Maybe you don’t think of James Salter as a guy who would write a book solely about food. With a PEN/Faulkner award, The Paris Review’s Hadada lifetime achievement award and such novels as “A Sport and a Pastime,” and “The Hunters,” to his name, I didn’t either. But “Life is Meals,” part memoir, part instructional guide co-written with his wife Kay, surprises at how often you find yourself referencing and going back to it. The book has quickly become a treasured object in our house.
While some, no doubt, have used the racier “Sport,” as a how-to book, “Life is Meals,” is really Salter’s first book of this kind. Broken down by day, starting on January 1st and ending on December 31st, there is an entry for every day of the year. Sometimes it’s a recipe. Sometimes it’s a personal memory of a particular meal. Sometimes it’s a little bit of history.
This is the kind of book that you’re constantly turning to the person you’re sitting next to and saying things like, “did you know many Americans initially thought the tomato to be poisonous and a public display of eating one was the only thing that could convince some farmers to grow them?”
This book has everything, from poems about brie, to advice on how to become a restaurant regular, to great recipes. The recollections of the Salter’s time in Paris, or a particular meal they had with friends in Colorado are so vividly described, it brings that meal to life for the reader, but also makes your mind wander off and savor all the great meals and dinner guests you’ve shared in your own life.
One of my favorites recipes in the book is author John Irving’s meatball recipe. Irving, who does all the cooking in his house, says that his kids (and now grandkids) like his meatballs and he’ll often make them when they’re home, or when he’s missing them.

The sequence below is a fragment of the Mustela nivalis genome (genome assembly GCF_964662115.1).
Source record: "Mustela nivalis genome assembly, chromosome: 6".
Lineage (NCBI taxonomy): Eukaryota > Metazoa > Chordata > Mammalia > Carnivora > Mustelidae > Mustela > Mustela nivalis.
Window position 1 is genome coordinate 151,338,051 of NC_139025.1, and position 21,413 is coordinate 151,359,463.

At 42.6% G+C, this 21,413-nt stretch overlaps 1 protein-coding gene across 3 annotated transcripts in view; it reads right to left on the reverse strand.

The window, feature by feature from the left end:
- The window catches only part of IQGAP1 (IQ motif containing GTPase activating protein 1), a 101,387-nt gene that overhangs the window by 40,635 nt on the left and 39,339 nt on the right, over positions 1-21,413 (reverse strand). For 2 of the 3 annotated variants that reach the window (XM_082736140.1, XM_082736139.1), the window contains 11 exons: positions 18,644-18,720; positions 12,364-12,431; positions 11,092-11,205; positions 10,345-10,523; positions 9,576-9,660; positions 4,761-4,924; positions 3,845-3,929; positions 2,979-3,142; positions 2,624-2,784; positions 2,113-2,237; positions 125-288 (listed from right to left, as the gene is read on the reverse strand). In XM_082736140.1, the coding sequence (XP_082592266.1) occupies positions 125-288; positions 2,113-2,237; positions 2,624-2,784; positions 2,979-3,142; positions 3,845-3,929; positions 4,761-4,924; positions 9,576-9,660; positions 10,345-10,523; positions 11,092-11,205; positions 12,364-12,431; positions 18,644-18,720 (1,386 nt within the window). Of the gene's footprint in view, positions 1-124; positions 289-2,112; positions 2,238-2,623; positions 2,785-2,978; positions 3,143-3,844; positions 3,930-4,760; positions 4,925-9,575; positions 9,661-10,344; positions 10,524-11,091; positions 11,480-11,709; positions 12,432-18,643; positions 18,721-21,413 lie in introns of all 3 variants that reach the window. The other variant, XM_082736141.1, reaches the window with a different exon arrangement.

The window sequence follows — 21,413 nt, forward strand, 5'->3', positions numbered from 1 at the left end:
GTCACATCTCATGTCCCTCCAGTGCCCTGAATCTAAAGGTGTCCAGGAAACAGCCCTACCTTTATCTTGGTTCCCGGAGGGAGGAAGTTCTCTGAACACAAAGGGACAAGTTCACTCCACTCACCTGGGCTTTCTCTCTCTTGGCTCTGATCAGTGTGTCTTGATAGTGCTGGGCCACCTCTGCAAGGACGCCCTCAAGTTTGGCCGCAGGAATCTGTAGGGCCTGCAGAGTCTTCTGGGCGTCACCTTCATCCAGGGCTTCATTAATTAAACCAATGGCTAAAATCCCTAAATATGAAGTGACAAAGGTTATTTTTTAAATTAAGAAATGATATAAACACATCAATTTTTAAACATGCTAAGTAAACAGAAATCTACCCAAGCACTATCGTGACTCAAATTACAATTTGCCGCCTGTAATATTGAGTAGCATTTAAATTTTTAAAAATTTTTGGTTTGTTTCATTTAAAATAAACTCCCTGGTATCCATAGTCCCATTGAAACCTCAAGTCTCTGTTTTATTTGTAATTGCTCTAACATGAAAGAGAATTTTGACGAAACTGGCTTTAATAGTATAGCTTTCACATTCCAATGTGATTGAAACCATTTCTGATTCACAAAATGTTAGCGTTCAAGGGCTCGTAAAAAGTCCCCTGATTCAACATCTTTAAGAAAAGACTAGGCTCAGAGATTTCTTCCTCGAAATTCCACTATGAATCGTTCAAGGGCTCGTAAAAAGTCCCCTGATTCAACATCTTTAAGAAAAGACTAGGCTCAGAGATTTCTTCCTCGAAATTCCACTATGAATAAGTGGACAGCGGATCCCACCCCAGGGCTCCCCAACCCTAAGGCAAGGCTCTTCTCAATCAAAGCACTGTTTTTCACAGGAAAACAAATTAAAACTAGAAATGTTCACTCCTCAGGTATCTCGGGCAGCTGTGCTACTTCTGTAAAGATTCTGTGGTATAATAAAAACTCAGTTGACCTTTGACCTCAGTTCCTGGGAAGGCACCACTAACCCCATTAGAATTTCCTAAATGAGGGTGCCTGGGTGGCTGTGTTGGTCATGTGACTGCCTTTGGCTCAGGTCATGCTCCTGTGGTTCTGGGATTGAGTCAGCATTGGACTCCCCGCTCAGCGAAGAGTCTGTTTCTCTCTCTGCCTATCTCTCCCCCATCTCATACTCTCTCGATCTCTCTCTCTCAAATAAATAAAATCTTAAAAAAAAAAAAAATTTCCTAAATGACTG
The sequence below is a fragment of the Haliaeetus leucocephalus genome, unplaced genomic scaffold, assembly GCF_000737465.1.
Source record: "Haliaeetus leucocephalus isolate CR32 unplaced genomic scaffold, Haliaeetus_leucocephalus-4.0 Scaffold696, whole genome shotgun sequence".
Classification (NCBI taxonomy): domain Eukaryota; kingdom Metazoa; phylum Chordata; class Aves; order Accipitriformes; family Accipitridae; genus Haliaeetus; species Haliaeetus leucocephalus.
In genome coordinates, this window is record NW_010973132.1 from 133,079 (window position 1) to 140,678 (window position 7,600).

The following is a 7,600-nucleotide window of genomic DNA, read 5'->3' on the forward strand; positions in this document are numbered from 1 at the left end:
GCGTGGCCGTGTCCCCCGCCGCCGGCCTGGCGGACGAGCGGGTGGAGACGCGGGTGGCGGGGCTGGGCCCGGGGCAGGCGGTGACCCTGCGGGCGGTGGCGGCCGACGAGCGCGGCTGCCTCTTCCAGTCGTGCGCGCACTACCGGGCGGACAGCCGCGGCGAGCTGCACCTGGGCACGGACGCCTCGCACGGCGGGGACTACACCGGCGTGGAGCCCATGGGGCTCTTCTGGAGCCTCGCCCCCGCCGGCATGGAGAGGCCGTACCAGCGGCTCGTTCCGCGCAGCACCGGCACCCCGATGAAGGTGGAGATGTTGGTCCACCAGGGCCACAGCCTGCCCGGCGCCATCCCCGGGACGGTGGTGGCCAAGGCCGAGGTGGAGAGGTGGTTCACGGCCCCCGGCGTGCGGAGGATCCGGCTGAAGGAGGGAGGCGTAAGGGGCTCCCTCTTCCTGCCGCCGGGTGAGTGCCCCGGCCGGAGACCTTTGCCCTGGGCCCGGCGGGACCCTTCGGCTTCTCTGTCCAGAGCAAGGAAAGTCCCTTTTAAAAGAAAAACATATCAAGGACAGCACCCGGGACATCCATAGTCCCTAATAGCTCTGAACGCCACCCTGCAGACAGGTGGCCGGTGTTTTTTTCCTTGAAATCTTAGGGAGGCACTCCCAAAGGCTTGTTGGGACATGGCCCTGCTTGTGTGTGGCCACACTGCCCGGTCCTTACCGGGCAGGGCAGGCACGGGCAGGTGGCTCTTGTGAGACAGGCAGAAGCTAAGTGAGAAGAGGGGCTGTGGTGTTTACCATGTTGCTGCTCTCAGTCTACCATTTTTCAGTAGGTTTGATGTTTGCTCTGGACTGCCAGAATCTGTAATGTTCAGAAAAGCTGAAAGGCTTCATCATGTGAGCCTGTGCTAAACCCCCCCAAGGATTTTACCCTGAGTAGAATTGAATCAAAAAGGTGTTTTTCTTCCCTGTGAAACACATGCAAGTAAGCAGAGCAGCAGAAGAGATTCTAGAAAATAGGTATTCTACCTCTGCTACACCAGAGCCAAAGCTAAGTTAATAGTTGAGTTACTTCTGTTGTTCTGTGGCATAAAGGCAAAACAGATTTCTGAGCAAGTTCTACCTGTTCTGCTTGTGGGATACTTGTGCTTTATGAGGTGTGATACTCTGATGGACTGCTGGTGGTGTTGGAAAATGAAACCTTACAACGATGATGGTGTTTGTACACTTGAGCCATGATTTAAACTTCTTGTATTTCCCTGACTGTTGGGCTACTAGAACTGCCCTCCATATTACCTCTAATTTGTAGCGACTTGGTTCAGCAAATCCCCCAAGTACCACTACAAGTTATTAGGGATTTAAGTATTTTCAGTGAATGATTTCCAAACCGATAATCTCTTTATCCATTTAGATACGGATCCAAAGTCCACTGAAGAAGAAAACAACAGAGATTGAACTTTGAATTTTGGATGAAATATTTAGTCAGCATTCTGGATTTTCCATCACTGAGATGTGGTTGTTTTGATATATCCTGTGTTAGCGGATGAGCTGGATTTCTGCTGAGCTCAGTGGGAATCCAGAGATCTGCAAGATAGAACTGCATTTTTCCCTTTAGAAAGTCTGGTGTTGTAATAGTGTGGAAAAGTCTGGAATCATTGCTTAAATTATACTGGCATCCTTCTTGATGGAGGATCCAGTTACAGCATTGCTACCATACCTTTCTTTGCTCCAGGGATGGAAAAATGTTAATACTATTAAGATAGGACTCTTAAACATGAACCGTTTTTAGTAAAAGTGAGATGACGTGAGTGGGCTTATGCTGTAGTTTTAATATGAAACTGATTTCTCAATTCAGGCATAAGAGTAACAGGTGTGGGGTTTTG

1) Put breadcrumbs, (any good bread will do) a chunk of Parmesan cheese and a teaspoon of oregano and basil in a food processor. Blend.
2) Mix two large eggs and one pound of lean hamburger, add breadcrumb mixture, forming golf-ball sized balls. (If you’d like, you can also add onion and garlic to the mixture.)
3) Brown in a pan with hot olive oil.
Irving says he often calls his kids while he’s making the meatballs and leaves pointless messages on their voice mail. “Hi. It’s Dad. Give me a call. I just made some meatballs.”
What comes shining through on every page of “Life is Meals,” is the Salter’s love of food, but of something else too. They know that the perfect meal consists of not only great food, but also great company and a great setting. Like a summer rainstorm, the perfect meal occurs only when the stars align and everything is just right.
I picked up this book after interviewing James Salter for a documentary I am making and maybe a year and a half later, my wife and I bumped into him at a party. We both gushed uncontrollably about this book. Salter quickly called over Kay so that she could hear our praise. When I mentioned that we had frequently given it as a gift to newly engaged friends, Salter, with a bit of a gleam in his eye, said, “I think you should continue to do that.” I do believe we’ll take his advice.
All photos styled and photographed by Shelby Larsson, except for the book cover (by Maggie Battista) and the author photo (by Nicholas Callaway).